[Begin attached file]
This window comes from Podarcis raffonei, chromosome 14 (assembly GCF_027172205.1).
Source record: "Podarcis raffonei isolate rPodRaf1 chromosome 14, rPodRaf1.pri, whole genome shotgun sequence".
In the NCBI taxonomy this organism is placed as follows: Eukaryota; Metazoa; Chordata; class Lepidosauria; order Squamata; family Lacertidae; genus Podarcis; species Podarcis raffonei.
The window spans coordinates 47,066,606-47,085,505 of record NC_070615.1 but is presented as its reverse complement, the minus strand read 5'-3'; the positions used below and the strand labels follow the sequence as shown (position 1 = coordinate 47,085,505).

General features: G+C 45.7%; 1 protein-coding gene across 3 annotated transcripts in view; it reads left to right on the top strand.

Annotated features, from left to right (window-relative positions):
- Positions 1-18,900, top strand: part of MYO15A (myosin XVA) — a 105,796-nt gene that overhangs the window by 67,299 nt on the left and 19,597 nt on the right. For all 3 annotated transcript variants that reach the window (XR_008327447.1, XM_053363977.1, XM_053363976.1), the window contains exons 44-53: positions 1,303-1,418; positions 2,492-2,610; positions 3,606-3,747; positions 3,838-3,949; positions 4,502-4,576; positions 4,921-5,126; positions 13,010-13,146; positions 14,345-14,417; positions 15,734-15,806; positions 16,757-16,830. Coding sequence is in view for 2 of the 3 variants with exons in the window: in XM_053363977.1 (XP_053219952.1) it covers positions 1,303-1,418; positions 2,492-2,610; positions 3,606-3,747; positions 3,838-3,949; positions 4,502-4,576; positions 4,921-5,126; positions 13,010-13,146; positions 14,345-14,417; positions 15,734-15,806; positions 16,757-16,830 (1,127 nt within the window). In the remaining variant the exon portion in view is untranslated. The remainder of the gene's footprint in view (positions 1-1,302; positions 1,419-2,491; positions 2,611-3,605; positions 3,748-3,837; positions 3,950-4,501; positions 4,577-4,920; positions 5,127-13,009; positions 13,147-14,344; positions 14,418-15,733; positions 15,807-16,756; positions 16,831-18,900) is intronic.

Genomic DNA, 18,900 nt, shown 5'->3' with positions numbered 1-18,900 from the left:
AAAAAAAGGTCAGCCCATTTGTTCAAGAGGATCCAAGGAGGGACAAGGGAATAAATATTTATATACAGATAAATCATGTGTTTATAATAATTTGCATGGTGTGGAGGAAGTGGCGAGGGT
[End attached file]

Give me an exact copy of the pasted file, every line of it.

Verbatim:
This window comes from Podarcis raffonei, chromosome 14 (assembly GCF_027172205.1).
Source record: "Podarcis raffonei isolate rPodRaf1 chromosome 14, rPodRaf1.pri, whole genome shotgun sequence".
In the NCBI taxonomy this organism is placed as follows: Eukaryota; Metazoa; Chordata; class Lepidosauria; order Squamata; family Lacertidae; genus Podarcis; species Podarcis raffonei.
The window spans coordinates 47,066,606-47,085,505 of record NC_070615.1 but is presented as its reverse complement, the minus strand read 5'-3'; the positions used below and the strand labels follow the sequence as shown (position 1 = coordinate 47,085,505).

General features: G+C 45.7%; 1 protein-coding gene across 3 annotated transcripts in view; it reads left to right on the top strand.

Annotated features, from left to right (window-relative positions):
- Positions 1-18,900, top strand: part of MYO15A (myosin XVA) — a 105,796-nt gene that overhangs the window by 67,299 nt on the left and 19,597 nt on the right. For all 3 annotated transcript variants that reach the window (XR_008327447.1, XM_053363977.1, XM_053363976.1), the window contains exons 44-53: positions 1,303-1,418; positions 2,492-2,610; positions 3,606-3,747; positions 3,838-3,949; positions 4,502-4,576; positions 4,921-5,126; positions 13,010-13,146; positions 14,345-14,417; positions 15,734-15,806; positions 16,757-16,830. Coding sequence is in view for 2 of the 3 variants with exons in the window: in XM_053363977.1 (XP_053219952.1) it covers positions 1,303-1,418; positions 2,492-2,610; positions 3,606-3,747; positions 3,838-3,949; positions 4,502-4,576; positions 4,921-5,126; positions 13,010-13,146; positions 14,345-14,417; positions 15,734-15,806; positions 16,757-16,830 (1,127 nt within the window). In the remaining variant the exon portion in view is untranslated. The remainder of the gene's footprint in view (positions 1-1,302; positions 1,419-2,491; positions 2,611-3,605; positions 3,748-3,837; positions 3,950-4,501; positions 4,577-4,920; positions 5,127-13,009; positions 13,147-14,344; positions 14,418-15,733; positions 15,807-16,756; positions 16,831-18,900) is intronic.

Genomic DNA, 18,900 nt, shown 5'->3' with positions numbered 1-18,900 from the left:
AAAAAAAGGTCAGCCCATTTGTTCAAGAGGATCCAAGGAGGGACAAGGGAATAAATATTTATATACAGATAAATCATGTGTTTATAATAATTTGCATGGTGTGGAGGAAGTGGCGAGGGT